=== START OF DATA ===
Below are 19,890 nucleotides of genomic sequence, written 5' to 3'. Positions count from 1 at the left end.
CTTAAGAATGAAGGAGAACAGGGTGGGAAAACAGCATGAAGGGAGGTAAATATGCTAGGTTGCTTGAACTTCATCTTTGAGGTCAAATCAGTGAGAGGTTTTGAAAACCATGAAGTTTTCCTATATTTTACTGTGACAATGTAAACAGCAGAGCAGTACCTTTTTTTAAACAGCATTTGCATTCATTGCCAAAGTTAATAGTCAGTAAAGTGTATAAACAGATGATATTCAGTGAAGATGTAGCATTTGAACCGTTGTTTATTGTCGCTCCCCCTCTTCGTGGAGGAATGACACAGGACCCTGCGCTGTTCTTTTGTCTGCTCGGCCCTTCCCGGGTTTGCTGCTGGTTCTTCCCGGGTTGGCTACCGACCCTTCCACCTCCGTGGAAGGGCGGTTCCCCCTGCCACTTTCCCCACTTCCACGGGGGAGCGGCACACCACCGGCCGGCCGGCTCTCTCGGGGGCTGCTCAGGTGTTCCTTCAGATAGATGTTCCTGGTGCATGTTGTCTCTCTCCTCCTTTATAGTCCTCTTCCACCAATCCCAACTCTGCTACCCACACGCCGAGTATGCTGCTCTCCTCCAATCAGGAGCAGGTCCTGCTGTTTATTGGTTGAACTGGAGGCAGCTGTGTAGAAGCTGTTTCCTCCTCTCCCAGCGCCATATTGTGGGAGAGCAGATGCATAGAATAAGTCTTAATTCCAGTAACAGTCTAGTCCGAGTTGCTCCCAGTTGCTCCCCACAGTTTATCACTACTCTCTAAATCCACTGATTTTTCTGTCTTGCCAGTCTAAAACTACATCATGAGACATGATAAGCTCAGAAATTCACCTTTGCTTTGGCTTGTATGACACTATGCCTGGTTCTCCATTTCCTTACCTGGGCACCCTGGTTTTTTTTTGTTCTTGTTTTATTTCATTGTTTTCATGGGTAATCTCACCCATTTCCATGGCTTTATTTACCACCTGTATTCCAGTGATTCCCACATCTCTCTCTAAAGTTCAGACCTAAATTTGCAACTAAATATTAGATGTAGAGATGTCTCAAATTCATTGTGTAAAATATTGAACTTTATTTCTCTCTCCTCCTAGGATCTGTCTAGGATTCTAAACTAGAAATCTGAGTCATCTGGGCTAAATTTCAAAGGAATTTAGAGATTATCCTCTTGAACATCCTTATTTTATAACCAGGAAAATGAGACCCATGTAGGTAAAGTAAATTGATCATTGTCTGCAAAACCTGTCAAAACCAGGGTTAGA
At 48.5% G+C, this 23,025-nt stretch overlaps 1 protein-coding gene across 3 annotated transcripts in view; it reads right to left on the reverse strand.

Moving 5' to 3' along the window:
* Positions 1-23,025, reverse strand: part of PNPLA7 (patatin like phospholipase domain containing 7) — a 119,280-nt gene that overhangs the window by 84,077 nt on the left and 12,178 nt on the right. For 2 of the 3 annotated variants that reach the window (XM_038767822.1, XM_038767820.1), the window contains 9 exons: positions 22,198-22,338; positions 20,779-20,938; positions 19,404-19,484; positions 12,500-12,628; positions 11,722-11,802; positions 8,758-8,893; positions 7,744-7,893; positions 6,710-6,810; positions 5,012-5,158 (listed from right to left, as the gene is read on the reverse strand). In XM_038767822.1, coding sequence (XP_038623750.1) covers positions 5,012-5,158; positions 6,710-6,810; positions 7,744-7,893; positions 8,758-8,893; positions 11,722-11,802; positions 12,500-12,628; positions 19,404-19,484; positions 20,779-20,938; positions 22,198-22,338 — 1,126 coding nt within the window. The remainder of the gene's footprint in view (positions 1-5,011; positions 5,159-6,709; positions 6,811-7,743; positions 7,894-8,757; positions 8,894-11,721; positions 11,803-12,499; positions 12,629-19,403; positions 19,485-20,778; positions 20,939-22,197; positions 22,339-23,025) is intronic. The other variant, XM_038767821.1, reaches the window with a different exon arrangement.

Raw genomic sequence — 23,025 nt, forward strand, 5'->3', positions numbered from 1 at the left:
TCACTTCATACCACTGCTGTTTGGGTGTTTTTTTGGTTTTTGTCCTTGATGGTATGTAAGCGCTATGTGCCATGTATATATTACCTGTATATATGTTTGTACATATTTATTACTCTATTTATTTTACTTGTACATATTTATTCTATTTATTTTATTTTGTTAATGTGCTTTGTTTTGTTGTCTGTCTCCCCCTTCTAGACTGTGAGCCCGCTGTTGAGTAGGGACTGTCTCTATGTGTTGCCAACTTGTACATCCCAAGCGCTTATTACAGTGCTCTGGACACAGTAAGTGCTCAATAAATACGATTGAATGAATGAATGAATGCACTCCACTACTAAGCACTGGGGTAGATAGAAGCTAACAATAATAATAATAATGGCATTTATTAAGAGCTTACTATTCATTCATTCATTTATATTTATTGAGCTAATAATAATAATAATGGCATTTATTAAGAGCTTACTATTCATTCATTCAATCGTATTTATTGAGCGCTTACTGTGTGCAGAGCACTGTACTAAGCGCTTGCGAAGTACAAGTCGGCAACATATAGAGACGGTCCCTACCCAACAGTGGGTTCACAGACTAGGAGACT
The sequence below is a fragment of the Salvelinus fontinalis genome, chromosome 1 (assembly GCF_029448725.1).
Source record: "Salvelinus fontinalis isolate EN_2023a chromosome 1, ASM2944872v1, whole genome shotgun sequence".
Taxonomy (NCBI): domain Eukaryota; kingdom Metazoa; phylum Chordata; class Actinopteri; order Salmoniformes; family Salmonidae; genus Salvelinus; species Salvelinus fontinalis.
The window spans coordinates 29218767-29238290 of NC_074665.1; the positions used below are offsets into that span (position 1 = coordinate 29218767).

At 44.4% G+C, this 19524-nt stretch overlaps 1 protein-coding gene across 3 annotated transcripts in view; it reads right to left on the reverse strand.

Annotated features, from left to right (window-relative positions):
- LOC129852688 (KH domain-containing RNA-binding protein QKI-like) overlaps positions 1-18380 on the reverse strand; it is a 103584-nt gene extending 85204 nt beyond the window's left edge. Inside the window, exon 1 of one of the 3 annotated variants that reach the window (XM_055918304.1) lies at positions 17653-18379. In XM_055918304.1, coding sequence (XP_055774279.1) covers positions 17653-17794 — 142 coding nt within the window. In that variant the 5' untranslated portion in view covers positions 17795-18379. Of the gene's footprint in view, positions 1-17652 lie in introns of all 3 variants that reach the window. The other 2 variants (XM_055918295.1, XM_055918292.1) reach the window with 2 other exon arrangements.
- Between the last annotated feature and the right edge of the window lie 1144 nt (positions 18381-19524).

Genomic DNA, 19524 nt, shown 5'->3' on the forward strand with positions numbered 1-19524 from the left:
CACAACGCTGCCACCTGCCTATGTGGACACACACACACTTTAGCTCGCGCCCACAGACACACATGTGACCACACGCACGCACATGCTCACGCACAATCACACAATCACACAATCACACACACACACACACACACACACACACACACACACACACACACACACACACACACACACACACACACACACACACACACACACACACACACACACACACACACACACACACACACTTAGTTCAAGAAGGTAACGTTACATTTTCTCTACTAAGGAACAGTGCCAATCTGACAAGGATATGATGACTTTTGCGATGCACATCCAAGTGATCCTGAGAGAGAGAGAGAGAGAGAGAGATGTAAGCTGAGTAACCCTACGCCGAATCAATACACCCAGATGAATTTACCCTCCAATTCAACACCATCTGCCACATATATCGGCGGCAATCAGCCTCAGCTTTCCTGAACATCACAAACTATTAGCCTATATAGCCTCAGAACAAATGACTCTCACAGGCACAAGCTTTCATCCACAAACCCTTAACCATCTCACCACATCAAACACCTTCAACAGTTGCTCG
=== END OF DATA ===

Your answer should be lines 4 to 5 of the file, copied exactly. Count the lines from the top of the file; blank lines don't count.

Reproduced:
Moving 5' to 3' along the window:
* Positions 1-23,025, reverse strand: part of PNPLA7 (patatin like phospholipase domain containing 7) — a 119,280-nt gene that overhangs the window by 84,077 nt on the left and 12,178 nt on the right. For 2 of the 3 annotated variants that reach the window (XM_038767822.1, XM_038767820.1), the window contains 9 exons: positions 22,198-22,338; positions 20,779-20,938; positions 19,404-19,484; positions 12,500-12,628; positions 11,722-11,802; positions 8,758-8,893; positions 7,744-7,893; positions 6,710-6,810; positions 5,012-5,158 (listed from right to left, as the gene is read on the reverse strand). In XM_038767822.1, coding sequence (XP_038623750.1) covers positions 5,012-5,158; positions 6,710-6,810; positions 7,744-7,893; positions 8,758-8,893; positions 11,722-11,802; positions 12,500-12,628; positions 19,404-19,484; positions 20,779-20,938; positions 22,198-22,338 — 1,126 coding nt within the window. The remainder of the gene's footprint in view (positions 1-5,011; positions 5,159-6,709; positions 6,811-7,743; positions 7,894-8,757; positions 8,894-11,721; positions 11,803-12,499; positions 12,629-19,403; positions 19,485-20,778; positions 20,939-22,197; positions 22,339-23,025) is intronic. The other variant, XM_038767821.1, reaches the window with a different exon arrangement.